A Persian Classic: Koresh e Fesenjan–Done My Way

Koresh e fesenjan is a famous Persian dish where chicken is poached, and then smothered in a sauce consisting primarily of pomegranate juice or molasses and walnuts, with a few spices, primarily cinnamon and pepper, added. The chicken with the rich, thick deep mahogany brown sauce, is served over rice, with a sprinkling of fresh pomegranate seeds and walnut bits over it as garnish.

It sounds fantastic, and I remember making it years ago for Zak and I–right after I started writing this blog, in fact–with the plan of presenting the recipe here–but, well, we hated it.

It was -too- rich.

Even with lots and lots of rice to tame it, the sauce was too intensely flavored, even though I followed the directions to the recipe faithfully. It was just too much–and that says a lot, because both Zak and I love strong flavors.

So, I never got around to writing about it, in large part because I never made it again.

That is, until I started working at Salaam.

Hilarie asked me to make it one night for a dinner special, then confided to me that she never much cared for the dish herself, but that other folks liked it.

I admitted to her that I had made it in the past and not liked it either then said, “Do I have to follow the traditional recipe?”

And she said, “No–just make it taste good.”

And so, I did.

I did a bit of research online and found a few different recipes for it that added other ingredients, like tomato paste, roasted pureed eggplant and garlic, and I thought about it a good bit.

The flavor that I objected to was the intensely sour richness of the pomegranate molasses–it was too heavy, and I couldn’t taste the chicken when it was so strong. I also thought that the flavor was too one-dimensional–with just the pomegranate molasses dominating, it led to a very flat tasting dish, and no one wants a dinner special that tastes flat. Dinner specials should be well-rounded with flavors and textures that knock your socks off.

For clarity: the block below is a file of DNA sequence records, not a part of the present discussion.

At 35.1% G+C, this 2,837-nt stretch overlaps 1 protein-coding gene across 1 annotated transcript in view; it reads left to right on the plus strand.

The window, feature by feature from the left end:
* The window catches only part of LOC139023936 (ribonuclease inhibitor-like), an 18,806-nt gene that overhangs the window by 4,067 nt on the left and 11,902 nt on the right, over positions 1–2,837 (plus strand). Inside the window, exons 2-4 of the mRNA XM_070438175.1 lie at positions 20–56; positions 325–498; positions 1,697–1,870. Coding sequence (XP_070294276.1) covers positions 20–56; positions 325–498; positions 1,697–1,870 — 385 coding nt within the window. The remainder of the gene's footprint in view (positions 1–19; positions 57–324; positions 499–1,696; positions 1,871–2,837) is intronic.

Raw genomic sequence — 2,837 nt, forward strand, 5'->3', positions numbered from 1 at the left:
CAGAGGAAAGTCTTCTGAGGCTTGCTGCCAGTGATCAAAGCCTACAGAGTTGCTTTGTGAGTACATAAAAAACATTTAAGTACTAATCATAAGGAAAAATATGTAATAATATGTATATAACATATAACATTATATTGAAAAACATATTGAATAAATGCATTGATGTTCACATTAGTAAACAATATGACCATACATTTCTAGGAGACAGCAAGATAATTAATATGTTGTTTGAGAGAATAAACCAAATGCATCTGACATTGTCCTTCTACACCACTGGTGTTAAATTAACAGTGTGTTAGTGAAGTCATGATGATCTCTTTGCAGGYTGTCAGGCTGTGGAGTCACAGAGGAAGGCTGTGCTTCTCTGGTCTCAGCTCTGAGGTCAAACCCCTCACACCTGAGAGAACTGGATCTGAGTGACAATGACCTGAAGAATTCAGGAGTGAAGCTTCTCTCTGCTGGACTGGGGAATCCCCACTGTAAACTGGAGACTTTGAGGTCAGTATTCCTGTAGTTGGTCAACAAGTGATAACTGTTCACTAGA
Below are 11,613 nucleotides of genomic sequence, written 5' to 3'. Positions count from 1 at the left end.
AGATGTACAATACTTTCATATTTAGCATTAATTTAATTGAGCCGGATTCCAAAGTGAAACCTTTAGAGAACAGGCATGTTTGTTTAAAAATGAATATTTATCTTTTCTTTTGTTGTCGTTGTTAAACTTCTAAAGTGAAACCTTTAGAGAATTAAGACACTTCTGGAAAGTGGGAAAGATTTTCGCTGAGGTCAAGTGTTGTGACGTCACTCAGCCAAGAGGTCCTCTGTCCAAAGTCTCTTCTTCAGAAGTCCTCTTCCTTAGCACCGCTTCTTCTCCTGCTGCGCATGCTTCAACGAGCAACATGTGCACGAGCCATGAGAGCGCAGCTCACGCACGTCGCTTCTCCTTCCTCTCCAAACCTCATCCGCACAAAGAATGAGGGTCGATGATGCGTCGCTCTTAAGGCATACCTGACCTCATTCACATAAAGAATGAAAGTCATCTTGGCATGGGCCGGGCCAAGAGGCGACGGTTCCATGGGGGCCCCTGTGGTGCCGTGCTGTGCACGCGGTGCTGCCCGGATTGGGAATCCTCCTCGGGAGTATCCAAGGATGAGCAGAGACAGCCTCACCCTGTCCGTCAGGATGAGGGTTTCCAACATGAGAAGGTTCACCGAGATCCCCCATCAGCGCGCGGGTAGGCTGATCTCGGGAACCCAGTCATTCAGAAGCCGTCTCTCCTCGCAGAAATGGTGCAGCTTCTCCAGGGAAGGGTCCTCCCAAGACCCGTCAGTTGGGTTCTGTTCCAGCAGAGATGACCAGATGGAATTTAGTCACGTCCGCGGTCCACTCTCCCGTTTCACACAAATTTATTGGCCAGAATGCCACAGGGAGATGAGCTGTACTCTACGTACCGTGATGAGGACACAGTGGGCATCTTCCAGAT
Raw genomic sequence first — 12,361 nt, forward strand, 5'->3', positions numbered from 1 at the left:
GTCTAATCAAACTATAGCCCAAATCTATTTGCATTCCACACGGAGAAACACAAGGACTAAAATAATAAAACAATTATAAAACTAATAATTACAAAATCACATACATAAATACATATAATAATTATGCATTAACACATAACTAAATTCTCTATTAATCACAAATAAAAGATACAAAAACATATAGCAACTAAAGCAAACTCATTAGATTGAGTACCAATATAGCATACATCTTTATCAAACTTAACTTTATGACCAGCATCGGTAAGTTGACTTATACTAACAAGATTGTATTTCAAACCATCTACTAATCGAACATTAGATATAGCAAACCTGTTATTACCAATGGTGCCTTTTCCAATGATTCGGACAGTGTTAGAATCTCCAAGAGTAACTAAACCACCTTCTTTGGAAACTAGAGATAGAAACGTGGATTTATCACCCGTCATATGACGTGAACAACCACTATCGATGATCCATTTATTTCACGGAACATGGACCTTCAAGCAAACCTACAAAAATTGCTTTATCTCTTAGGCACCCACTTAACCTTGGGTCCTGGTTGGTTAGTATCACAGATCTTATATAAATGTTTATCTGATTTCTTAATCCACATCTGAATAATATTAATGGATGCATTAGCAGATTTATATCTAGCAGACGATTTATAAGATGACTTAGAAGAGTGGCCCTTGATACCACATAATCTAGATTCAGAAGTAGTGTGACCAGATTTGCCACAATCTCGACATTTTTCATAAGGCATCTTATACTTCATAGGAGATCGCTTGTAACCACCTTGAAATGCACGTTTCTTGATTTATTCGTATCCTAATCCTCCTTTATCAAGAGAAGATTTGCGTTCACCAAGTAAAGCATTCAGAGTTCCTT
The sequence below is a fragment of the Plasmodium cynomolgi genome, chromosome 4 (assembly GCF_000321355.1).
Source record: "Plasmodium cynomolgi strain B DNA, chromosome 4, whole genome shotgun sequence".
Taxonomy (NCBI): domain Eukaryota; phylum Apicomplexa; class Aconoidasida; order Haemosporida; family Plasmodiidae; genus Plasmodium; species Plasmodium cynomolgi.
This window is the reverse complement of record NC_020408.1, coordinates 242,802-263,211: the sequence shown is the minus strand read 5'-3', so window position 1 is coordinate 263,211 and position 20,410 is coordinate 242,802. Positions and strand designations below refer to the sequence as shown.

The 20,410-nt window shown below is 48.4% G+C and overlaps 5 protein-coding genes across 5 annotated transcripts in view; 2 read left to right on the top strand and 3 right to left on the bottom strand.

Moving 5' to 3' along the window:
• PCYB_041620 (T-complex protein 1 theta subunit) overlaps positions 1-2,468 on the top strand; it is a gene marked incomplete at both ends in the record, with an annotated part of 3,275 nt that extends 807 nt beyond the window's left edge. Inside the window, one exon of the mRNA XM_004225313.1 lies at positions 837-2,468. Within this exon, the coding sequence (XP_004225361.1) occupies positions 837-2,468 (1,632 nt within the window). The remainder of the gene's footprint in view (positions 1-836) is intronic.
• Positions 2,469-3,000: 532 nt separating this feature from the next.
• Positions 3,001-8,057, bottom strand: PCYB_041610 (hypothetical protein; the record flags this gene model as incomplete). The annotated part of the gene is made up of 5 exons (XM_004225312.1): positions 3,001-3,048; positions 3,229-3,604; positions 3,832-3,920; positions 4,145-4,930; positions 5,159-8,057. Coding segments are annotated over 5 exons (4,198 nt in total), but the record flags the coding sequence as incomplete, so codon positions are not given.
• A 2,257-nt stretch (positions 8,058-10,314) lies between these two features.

So, I decided to change the recipe considerably, and in the process, made it taste smoky, tangy, sweet, rich, delicately spicy and creamy on the tongue, all at the same time. The chicken is evident as a flavor as well, since I poach it in chicken stock and add that to the sauce, while the sweetness comes from deeply caramelized onions and garlic, a dab of tomato paste, as well as a drizzle of honey. I kept the cinnamon, and added a bit of cumin, and a tiny bit of chile sauce, just to liven things up a bit. The smoky note comes from grilled eggplant pulp. And finally, to smooth it all out, I added heavy cream and pureed the sauce to a velvety texture with an immersion blender.

The end result is a dish which may not be traditional Koresh e Fesenjan, but it tastes utterly fantastic.

Many home cooks may consider it a bit more work than they would want to undertake except for special dinner parties, but I think the flavor is truly worth it, and this is why:

One night, a week after making the fesenjan for the second time, while I was taking out the trash at Salaam, I overheard one young woman talking to another in the alley beside our restaurant. She said, “Omigod, have you eaten at this place? It is so amazingly good, like I had this dish–it was called something weird, but it was Persian, and it was chicken in this sauce of pomegranate and walnuts and it was the best thing I have ever eaten, like ever.”

I smiled to myself and wandered back to the kitchen, pleased to have given such pleasure to someone I didn’t even know.

Koresh e Fesenjan


1 pound boneless skinless chicken breasts
1 pound boneless skinless chicken thighs
1 1/2 quarts chicken stock or low-salt chicken broth
1 medium to large eggplant
3 tablespoons olive oil
3 cups thinly sliced yellow onions
6 cloves garlic, peeled and minced
1/4 teaspoon cinnamon
1/4 teaspoon ground cumin
1 pinch ground cloves
2 cups shelled walnut pieces, ground finely in a food processor
1 tablespoon honey
1 teaspoon hot sauce
1/2 cup tomato paste
1 bottle pomegranate molasses (eight to ten ounces)
3/4 cup heavy cream
salt to taste
fresh pomegranate seeds, walnut pieces and finely minced fresh Italian flat-leaf parsley for garnish


Put chicken pieces into chicken stock or broth, and bring to a simmer. Simmer, covered, until chicken is just done. Remove chicken from pot and allow to cool until you can just handle it, then tear it into bite sized pieces.